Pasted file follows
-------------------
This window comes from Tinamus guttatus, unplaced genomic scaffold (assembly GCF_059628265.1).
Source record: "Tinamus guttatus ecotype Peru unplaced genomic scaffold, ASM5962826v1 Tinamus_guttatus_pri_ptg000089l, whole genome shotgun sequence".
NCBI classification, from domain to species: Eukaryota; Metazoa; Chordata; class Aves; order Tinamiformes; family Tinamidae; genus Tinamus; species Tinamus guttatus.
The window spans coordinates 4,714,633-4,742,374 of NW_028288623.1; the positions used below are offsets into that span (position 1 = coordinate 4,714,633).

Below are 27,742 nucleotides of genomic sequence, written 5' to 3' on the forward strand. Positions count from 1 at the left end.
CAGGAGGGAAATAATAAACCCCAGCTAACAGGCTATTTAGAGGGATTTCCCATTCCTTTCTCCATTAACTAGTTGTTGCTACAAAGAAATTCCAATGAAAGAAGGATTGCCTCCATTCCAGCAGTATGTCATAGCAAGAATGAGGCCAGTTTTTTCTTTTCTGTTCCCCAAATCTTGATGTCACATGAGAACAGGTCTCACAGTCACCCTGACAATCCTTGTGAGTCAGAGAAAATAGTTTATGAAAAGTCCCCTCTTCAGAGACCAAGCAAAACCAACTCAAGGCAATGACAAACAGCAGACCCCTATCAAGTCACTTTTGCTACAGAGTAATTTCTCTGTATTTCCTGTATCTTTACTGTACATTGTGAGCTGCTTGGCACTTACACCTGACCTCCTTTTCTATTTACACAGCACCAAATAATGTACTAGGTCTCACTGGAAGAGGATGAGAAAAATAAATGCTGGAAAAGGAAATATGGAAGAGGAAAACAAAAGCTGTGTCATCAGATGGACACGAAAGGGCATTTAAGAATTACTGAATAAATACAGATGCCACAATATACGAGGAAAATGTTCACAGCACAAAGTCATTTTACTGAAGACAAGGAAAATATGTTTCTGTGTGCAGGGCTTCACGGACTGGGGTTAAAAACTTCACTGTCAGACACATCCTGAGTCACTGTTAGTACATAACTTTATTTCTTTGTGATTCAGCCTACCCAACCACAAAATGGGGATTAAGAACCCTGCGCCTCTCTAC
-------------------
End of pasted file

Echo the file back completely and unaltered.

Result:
This window comes from Tinamus guttatus, unplaced genomic scaffold (assembly GCF_059628265.1).
Source record: "Tinamus guttatus ecotype Peru unplaced genomic scaffold, ASM5962826v1 Tinamus_guttatus_pri_ptg000089l, whole genome shotgun sequence".
NCBI classification, from domain to species: Eukaryota; Metazoa; Chordata; class Aves; order Tinamiformes; family Tinamidae; genus Tinamus; species Tinamus guttatus.
The window spans coordinates 4,714,633-4,742,374 of NW_028288623.1; the positions used below are offsets into that span (position 1 = coordinate 4,714,633).

Below are 27,742 nucleotides of genomic sequence, written 5' to 3' on the forward strand. Positions count from 1 at the left end.
CAGGAGGGAAATAATAAACCCCAGCTAACAGGCTATTTAGAGGGATTTCCCATTCCTTTCTCCATTAACTAGTTGTTGCTACAAAGAAATTCCAATGAAAGAAGGATTGCCTCCATTCCAGCAGTATGTCATAGCAAGAATGAGGCCAGTTTTTTCTTTTCTGTTCCCCAAATCTTGATGTCACATGAGAACAGGTCTCACAGTCACCCTGACAATCCTTGTGAGTCAGAGAAAATAGTTTATGAAAAGTCCCCTCTTCAGAGACCAAGCAAAACCAACTCAAGGCAATGACAAACAGCAGACCCCTATCAAGTCACTTTTGCTACAGAGTAATTTCTCTGTATTTCCTGTATCTTTACTGTACATTGTGAGCTGCTTGGCACTTACACCTGACCTCCTTTTCTATTTACACAGCACCAAATAATGTACTAGGTCTCACTGGAAGAGGATGAGAAAAATAAATGCTGGAAAAGGAAATATGGAAGAGGAAAACAAAAGCTGTGTCATCAGATGGACACGAAAGGGCATTTAAGAATTACTGAATAAATACAGATGCCACAATATACGAGGAAAATGTTCACAGCACAAAGTCATTTTACTGAAGACAAGGAAAATATGTTTCTGTGTGCAGGGCTTCACGGACTGGGGTTAAAAACTTCACTGTCAGACACATCCTGAGTCACTGTTAGTACATAACTTTATTTCTTTGTGATTCAGCCTACCCAACCACAAAATGGGGATTAAGAACCCTGCGCCTCTCTAC